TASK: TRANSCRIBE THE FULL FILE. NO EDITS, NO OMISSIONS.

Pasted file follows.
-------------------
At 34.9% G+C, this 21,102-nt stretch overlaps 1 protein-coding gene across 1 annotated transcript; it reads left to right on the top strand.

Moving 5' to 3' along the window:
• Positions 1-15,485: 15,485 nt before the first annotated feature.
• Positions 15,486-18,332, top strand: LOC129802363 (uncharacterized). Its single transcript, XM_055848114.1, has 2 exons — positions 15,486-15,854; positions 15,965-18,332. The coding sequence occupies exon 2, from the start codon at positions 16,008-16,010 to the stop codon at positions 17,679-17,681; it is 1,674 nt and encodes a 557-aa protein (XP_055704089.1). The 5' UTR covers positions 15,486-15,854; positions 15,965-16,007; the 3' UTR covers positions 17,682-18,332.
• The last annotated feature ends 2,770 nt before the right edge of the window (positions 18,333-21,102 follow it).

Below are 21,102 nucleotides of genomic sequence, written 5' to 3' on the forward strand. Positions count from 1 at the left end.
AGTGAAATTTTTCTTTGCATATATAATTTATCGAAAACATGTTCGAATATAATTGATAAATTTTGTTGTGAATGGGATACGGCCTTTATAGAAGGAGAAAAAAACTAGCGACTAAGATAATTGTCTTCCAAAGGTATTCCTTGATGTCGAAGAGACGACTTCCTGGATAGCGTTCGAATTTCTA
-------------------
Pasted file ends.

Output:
At 34.9% G+C, this 21,102-nt stretch overlaps 1 protein-coding gene across 1 annotated transcript; it reads left to right on the top strand.

Moving 5' to 3' along the window:
• Positions 1-15,485: 15,485 nt before the first annotated feature.
• Positions 15,486-18,332, top strand: LOC129802363 (uncharacterized). Its single transcript, XM_055848114.1, has 2 exons — positions 15,486-15,854; positions 15,965-18,332. The coding sequence occupies exon 2, from the start codon at positions 16,008-16,010 to the stop codon at positions 17,679-17,681; it is 1,674 nt and encodes a 557-aa protein (XP_055704089.1). The 5' UTR covers positions 15,486-15,854; positions 15,965-16,007; the 3' UTR covers positions 17,682-18,332.
• The last annotated feature ends 2,770 nt before the right edge of the window (positions 18,333-21,102 follow it).

Below are 21,102 nucleotides of genomic sequence, written 5' to 3' on the forward strand. Positions count from 1 at the left end.
AGTGAAATTTTTCTTTGCATATATAATTTATCGAAAACATGTTCGAATATAATTGATAAATTTTGTTGTGAATGGGATACGGCCTTTATAGAAGGAGAAAAAAACTAGCGACTAAGATAATTGTCTTCCAAAGGTATTCCTTGATGTCGAAGAGACGACTTCCTGGATAGCGTTCGAATTTCTA